With specific guidance,


#Fetch the current date in 'YYYY-MM-DD' format and in 'UTC' timezone.

from datetime import datetime
import pytz
utc = pytz.UTC
current_datetime =
current_datetime = utc.localize(current_datetime)

With an example and more specific instructions, GitHub Copilot correctly suggests a method to fetch the current date and time in the required format and timezone. This makes the result more refined and suitable for our specific use case.

Optimizing Codebase With Copilot

Another significant use case for GitHub Copilot is optimizing code for performance. Imagine you've written a function to find a product by its ID in a product array:

function findProductById(id) {
  for(let i = 0; i < products.length; i++) {
    if(products[i].id === id) {
      return products[i];
  return null;

While this function works, it's not the most efficient. Ask Copilot to optimize it, and you might get this:

function findProductById(id) {
  return products.find(product => === id) || null;

Here, Copilot replaces the for loop with the Array.prototype.find method, which is faster and more idiomatic in JavaScript.

Prompts For Effective Documentation

Perhaps one of the most tedious tasks in software development is writing thorough and accurate documentation. Luckily, Copilot can assist with this as well. Give it a function, and it can generate a detailed explanation of what the function does, its parameters, return type, and even examples of use.

Given this JavaScript function:

function add(x, y) {
  return x + y;

Copilot might generate the following documentation:

* This function adds two numbers.
* @param {number} x - The first number.
* @param {number} y - The second number.
* @returns {number} The sum of x and y.
* @example
* add(1, 2);  // returns 3
* add(-1, 1);  // returns 0
function add(x, y) {
  return x + y;

This feature is incredibly handy, ensuring that your code is not only functional but also clear and accessible to others.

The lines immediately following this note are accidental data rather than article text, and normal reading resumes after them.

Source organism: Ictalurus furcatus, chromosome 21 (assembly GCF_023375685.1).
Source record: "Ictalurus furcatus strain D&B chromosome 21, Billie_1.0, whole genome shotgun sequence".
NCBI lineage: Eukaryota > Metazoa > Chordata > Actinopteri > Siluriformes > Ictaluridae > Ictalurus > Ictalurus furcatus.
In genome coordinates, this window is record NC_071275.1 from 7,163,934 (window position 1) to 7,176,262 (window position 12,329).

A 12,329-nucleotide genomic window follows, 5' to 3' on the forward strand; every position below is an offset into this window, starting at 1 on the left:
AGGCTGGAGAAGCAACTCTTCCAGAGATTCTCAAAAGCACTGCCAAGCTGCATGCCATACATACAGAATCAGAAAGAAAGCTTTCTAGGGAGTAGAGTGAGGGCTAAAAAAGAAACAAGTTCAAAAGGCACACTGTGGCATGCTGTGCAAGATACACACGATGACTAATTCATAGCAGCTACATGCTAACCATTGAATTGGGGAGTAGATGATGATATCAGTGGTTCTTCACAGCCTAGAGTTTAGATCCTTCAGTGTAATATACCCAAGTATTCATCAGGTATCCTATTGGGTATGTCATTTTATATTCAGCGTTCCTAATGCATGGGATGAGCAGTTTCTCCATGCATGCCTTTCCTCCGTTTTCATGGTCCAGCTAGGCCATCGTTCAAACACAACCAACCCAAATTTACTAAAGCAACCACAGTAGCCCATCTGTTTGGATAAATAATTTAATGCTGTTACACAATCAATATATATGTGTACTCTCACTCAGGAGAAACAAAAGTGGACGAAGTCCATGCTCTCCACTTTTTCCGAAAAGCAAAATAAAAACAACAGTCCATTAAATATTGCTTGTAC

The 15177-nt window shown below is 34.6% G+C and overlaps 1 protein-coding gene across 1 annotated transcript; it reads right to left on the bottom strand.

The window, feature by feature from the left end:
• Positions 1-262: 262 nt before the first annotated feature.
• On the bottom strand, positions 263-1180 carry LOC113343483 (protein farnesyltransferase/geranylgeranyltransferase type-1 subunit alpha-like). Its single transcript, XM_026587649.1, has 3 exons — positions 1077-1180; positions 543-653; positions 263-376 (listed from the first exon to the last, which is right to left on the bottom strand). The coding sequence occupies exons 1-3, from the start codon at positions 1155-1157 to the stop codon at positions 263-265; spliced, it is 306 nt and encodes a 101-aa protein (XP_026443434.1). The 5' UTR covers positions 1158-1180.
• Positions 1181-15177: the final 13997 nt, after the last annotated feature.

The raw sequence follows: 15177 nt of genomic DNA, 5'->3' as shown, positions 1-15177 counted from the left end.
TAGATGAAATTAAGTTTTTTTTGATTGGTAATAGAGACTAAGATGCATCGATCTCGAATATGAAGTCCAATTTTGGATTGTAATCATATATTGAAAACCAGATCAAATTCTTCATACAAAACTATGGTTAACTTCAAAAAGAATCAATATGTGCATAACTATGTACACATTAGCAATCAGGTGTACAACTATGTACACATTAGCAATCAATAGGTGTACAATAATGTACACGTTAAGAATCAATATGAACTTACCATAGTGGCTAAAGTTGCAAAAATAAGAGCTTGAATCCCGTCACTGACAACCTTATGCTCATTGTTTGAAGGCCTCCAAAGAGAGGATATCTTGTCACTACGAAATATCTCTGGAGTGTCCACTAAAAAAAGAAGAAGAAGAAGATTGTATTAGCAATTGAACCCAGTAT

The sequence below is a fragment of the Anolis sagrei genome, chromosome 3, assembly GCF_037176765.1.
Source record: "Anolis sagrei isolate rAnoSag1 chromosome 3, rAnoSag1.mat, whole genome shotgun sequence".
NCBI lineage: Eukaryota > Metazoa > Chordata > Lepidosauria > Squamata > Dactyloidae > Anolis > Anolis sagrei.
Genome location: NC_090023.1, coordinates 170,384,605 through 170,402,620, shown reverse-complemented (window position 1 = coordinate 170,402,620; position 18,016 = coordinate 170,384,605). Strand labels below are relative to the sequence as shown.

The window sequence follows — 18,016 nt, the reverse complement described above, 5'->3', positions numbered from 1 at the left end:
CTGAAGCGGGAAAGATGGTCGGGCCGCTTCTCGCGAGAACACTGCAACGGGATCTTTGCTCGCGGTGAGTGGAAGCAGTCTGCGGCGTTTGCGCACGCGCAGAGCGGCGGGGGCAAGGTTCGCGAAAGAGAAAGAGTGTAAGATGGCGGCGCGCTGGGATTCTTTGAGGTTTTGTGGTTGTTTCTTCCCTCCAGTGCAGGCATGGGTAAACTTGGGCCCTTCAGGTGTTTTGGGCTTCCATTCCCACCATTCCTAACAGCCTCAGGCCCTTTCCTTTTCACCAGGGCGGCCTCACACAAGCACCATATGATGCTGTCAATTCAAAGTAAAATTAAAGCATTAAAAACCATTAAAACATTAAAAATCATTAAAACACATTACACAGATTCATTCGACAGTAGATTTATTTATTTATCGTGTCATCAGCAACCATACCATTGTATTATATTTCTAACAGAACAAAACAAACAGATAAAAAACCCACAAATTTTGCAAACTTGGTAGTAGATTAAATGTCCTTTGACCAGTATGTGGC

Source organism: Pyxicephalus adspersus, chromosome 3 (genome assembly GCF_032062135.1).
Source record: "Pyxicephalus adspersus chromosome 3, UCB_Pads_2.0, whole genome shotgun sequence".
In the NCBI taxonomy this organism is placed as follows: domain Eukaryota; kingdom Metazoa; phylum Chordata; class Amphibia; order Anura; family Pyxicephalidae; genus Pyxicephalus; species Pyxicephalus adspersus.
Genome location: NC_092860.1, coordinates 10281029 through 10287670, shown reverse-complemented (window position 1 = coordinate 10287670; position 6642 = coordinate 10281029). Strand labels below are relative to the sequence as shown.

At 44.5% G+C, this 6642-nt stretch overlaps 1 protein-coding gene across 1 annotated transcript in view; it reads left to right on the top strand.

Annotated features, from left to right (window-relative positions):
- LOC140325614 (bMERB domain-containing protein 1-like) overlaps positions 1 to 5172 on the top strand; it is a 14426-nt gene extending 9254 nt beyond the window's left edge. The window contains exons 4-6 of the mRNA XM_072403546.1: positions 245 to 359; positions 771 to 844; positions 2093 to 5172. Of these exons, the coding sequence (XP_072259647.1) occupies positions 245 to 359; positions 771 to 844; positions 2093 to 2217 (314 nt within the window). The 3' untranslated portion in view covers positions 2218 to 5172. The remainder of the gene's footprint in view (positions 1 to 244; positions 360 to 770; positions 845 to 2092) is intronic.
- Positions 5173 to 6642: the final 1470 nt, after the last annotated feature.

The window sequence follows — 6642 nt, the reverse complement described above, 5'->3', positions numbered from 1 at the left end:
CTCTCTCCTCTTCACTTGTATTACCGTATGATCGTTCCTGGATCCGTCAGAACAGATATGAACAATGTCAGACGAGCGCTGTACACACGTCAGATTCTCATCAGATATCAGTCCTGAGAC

Build a basic Note-Taking App using React with the following features:
- Use react hooks
- Create state for the note with default text "Type your note here"
- A text area where users can input their notes
- The note text should be saved in the component's state and updated in real time

GitHub Copilot prompt for creating a note-taking app

This prompt will guide GitHub Copilot to create a simple note-taking app where a user can input their notes, and their input is saved and updated in real-time in the component's state. This task is simpler since it doesn't require markdown parsing and rendering or the use of an external npm package.

Pro Tips: GitHub Copilot Labs

GitHub Copilot Labs is a complementary tool to the GitHub Copilot extension, enhancing it with unique features aimed at improving developers' experiences.

Screenshot of GitHub Copilot Labs

Copilot Labs, accessible via a sidebar in VS Code, currently offers two distinct features: "explain this code" and "translate this code." These capabilities prove invaluable in various scenarios.

One crucial application is in acquainting oneself with a new codebase. The task, often daunting and time-consuming, can be significantly eased by having Copilot Labs explain individual blocks of code. Likewise, when developers source solutions from resources like StackOverflow, Copilot Labs assists in understanding the copied code's workings. It's also an excellent tool for developers studying for exams or interviews, offering additional context for specific algorithms and data structures.

Copilot Labs also aids in mentoring, translating code snippets into familiar languages, and helping mentors provide relevant guidance even outside their primary tech stack. This tool brings clarity, not only about how code works but also why it works - an essential understanding for new developers.

Bottom Line: Crafting Effective Prompts With Copilot

From simplifying code explanations, translations, debugging, and refactoring to creating tests GitHub's Copilot is an assistant that offers invaluable support in daily tasks. But like any tool, it's not a replacement for a developer's insight and intuition, and it's important to always double-check the output it produces.

It's also worth noting that the output may still be non-deterministic. While we can guide the AI toward our desired outcome, we must understand that it might interpret our instructions differently. This is not a flaw, but a characteristic of AI, which adds an element of unpredictability and potential for creative solutions.

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Table of Contents
  • GitHub Copilot: Quick Overview
  • Creating Effective Prompts With Copilot
  • Optimizing Codebase With Copilot
  • Prompts For Effective Documentation
  • Pro Tips: GitHub Copilot Labs
  • Bottom Line: Crafting Effective Prompts With Copilot